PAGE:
World’s first unsupported crossing of the Greenland ice cap by an amputee

Team EVEREST 2019: First Rotation Part 2...

Team EVEREST 2019: First Rotation Part 2…

Tom, Scott and Eli (our International Mountain Guide) recently returned from their first rotation to Camp 2.

A series of unfortunate events meant Eli was a little longer joining the team at Base Camp than originally planned, and a decision was made to split the team into two rotations to help with the acclimatisation process.

The team had a tough couple of days climbing through the Khumbu Icefall to Camp 2 (6400m), then on to the Lhotse Face (6700m), in sub-zero conditions during the night and intense heat during the day.

The conditions are treacherous and require complete concentration at all times, especially when crossing the ladders that bridge the deep crevasses in the icefall.
Every step requires precision and accuracy to ensure the crampons catch the front of the rung, whilst trying to remain focused on the ladder and not the 40 metre drop below!

Now imagine doing it with one eye closed….

Having sight in just one eye not only reduces the field of vision, but the ability to judge distances, perceive depth, and track moving objects is seriously impaired.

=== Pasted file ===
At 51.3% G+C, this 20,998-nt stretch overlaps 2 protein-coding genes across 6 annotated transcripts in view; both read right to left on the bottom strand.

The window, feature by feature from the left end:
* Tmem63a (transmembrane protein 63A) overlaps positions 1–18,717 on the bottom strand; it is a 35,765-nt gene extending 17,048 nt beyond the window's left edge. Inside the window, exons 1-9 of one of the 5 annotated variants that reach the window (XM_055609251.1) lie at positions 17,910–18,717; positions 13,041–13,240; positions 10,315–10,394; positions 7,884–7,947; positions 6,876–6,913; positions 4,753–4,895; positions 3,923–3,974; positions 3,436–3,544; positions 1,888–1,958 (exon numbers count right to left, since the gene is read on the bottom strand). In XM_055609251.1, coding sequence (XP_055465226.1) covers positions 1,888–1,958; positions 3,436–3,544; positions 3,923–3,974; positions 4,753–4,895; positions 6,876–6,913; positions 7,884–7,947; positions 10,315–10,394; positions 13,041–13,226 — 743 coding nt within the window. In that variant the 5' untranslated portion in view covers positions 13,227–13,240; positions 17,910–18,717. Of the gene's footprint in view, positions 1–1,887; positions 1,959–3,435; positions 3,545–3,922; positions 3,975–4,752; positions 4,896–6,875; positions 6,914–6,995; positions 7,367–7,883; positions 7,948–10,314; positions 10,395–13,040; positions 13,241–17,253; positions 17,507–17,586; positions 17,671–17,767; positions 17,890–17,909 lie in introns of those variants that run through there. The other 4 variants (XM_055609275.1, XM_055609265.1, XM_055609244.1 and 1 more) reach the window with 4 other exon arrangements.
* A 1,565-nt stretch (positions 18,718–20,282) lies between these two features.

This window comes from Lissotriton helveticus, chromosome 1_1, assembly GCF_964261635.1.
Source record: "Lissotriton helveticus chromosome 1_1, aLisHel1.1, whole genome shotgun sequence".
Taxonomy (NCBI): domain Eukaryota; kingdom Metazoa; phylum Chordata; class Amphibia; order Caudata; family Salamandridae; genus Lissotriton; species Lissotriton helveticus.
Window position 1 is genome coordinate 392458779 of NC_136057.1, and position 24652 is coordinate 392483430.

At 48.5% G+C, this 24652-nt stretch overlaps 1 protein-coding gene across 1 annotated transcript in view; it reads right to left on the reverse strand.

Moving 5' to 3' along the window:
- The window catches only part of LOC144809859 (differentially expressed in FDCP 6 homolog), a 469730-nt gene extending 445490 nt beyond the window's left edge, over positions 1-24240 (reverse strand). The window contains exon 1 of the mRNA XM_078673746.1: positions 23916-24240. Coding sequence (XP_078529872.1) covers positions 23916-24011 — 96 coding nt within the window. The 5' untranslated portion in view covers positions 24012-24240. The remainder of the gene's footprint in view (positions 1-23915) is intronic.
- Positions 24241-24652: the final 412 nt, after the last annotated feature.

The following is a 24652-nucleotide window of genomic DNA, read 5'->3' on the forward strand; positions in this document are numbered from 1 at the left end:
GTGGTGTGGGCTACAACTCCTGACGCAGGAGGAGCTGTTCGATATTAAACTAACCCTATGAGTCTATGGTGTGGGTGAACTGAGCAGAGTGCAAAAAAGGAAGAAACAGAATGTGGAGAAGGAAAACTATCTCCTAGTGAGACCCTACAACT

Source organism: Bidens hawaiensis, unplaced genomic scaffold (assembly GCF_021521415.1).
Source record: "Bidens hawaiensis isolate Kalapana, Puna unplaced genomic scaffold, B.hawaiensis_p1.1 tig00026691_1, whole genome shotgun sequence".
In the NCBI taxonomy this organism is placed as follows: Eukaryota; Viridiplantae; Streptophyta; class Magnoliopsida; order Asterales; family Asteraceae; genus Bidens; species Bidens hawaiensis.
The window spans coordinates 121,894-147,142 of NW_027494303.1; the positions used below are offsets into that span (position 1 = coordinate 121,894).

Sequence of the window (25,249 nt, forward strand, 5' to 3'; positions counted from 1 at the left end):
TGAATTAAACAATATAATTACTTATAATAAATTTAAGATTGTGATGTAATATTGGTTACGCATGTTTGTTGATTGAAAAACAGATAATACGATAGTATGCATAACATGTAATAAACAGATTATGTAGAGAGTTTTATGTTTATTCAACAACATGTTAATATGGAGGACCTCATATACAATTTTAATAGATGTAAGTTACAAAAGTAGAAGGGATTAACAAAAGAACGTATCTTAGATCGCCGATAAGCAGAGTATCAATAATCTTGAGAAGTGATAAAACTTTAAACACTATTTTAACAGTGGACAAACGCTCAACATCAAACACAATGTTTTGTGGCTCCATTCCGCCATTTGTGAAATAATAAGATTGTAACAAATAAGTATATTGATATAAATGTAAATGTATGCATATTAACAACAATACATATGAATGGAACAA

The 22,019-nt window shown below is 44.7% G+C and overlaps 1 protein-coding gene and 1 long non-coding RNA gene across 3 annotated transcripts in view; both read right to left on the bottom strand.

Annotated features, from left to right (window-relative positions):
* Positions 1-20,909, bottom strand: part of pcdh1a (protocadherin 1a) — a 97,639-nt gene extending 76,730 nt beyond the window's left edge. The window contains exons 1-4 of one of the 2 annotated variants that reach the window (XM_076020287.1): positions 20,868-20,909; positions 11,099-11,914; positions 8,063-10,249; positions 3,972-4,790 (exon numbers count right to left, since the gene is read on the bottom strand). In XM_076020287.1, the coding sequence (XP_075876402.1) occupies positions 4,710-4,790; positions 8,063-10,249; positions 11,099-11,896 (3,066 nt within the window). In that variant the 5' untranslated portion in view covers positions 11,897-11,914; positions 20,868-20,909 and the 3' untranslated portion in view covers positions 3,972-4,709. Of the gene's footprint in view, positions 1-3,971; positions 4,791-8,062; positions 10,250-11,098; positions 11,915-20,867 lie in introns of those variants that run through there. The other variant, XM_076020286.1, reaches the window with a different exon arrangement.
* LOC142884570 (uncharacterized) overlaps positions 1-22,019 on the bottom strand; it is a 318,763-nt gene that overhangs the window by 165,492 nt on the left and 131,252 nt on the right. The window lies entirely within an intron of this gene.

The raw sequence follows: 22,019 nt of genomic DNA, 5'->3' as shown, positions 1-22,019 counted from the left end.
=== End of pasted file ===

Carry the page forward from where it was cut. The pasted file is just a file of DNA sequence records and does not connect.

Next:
These are all extra issues that Scott has to contend with.
In 2011 he deployed to Afghanistan on Operation Herrick 14. Whilst on tour Scott was involved in a blast, whilst raiding an IED factory, which left him blind in his right eye.
Scott wears a prosthetic eye: 

“before making every decision, whether it is foot placement, hand placement or clipping on to the life-line or fixed lines, I need to be 100% certain before committing to that action.
This can be mentally exhausting, whilst already physically fatigued, because I have to process things and slow everything down, to ensure I don’t make a mistake, or mis-judge something, which could potentially be life-threatening in this extreme environment”

Quality, reliable eyewear is vital in these extreme conditions, to protect the team from dangerous UV rays and the risk of snow-blindness.
Thanks to our incredible Sponsors at Big & Tall Eyewear and Julbo the team have the best eyewear available to them.